Why is it that two people can look at the same world event and come to fundamentally different conclusions about it? Sometimes the difference in perspective stems from one’s worldview.
However, people who share the same worldview and faith sometimes come to profoundly different interpretations about significant events. The variances at this secondary level may reflect strongly held specific political or religious differences.
Even groups that share a radical commitment to a particular religious ideology can clash over explaining a major world event. A good example is the growing divide among those committed to radical Islam concerning the events of 9/11.
While more than a third of the American public believes 9/11 was “an inside job,”1 this controversial conspiracy theory has sparked a bitter controversy among radical Islam’s Jihadist groups.
In September 2011, Iran’s president Mahmoud Ahmadinejad addressed the General Assembly of the United Nations, stating that the U.S. government was responsible for the horrific events of 9/11. Ahmadinejad claims America orchestrated the 9/11 attacks to suppress Muslims, to prop up US ally Israel,2 and to have cause for starting wars in the Islamic countries of Afghanistan and Iraq.3
In protest, many UN diplomats (Americans as well as others) walked out during Ahmadinejad’s controversial speech. However, the strongest condemnation came later, from the terrorist organization founded by Osama bin Laden—al Qaeda. In the Fall 2011 issue of Inspire (a magazine reportedly published by al Qaeda), Abu Suhail writes:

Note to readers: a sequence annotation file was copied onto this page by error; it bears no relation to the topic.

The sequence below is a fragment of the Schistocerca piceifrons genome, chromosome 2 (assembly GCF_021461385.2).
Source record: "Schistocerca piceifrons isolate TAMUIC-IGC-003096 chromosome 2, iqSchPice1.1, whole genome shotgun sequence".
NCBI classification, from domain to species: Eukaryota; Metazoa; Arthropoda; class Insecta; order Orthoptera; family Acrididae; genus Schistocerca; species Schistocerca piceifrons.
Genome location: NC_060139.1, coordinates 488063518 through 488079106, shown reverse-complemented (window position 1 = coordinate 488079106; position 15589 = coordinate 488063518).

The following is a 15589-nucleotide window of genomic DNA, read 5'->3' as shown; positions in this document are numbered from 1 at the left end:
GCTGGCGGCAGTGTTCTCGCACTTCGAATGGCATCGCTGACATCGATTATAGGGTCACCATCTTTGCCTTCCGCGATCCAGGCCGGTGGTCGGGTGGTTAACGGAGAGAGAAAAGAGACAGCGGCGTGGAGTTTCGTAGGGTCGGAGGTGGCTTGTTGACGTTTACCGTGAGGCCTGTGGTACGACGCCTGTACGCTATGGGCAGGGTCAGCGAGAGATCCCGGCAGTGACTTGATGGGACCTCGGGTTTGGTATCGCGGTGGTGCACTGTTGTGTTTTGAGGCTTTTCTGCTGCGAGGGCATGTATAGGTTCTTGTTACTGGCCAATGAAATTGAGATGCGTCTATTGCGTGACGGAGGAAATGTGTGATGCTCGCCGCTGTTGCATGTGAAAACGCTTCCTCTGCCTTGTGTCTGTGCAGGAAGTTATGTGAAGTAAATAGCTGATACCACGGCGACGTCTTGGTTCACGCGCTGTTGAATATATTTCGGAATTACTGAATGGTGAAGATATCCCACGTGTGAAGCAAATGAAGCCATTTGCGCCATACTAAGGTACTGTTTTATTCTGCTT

The Iranian government has professed on the tongue of its president Ahmadinejad that it does not believe that al Qaeda was behind 9/11 but rather, the U.S. government. So we may ask the question: why would Iran ascribe to such a ridiculous belief that stands in the face of all logic and evidence?4
The article also pits the two major branches in Islam (Sunni versus Shi’ite) against one another by proclaiming proclaiming that “Iran and the Shi`a in general do not want to give al Qaeda credit for the greatest and biggest operation ever committed against American because this would expose their lip-service jihad against the Great Satan.”5
Al Qaeda is outraged at Ahmadinejad for diminishing what they call (in the same issue) “the greatest special operation of all time” and for undermining their legacy as the world’s most notorious terrorists.
Straight Thinking on Conspiracy Theories and Islam
This 9/11 controversy powerfully illustrates the critical importance of logical thinking and worldview reflection. Christians have an intellectual and moral responsibility to pursue truth and to represent other people’s beliefs fairly and accurately (Acts 17:11; 1 Thessalonians 5:21).
There have been actual conspiracies in history that have affected major world events (e.g., President Lincoln’s assassination). But to perpetuate unsubstantiated, if not refuted, conspiracy theories that undermine the moral character of other people, even governments, is to commit the serious offense of bearing false witness.
For more on the logical analysis of conspiracy theories including 9/11 and their prevalence in the Islamic world, see my articles “Thinking Through Big Government Conspiracy Theories” and “Ideas, Ideology, and Islam.”
- Thomas Hargrove, “Third of Americans Suspect 9-11 Government Conspiracy,” Scripps News (August 1, 2006).
- Ed Pilkington, “Ahmadinejad Accuses US of ‘Orchestrating’ 9/11 Attacks to Aid Israel,” The Guardian (September 23, 2010).
- Christopher Torchia, “9/11 Conspiracy Theories Rife in Muslim World,” Huffington Post (October 2, 2010)
- Abu Suhail, “Iran and the Conspiracy Theories.” Inspire 7 (Fall 2011).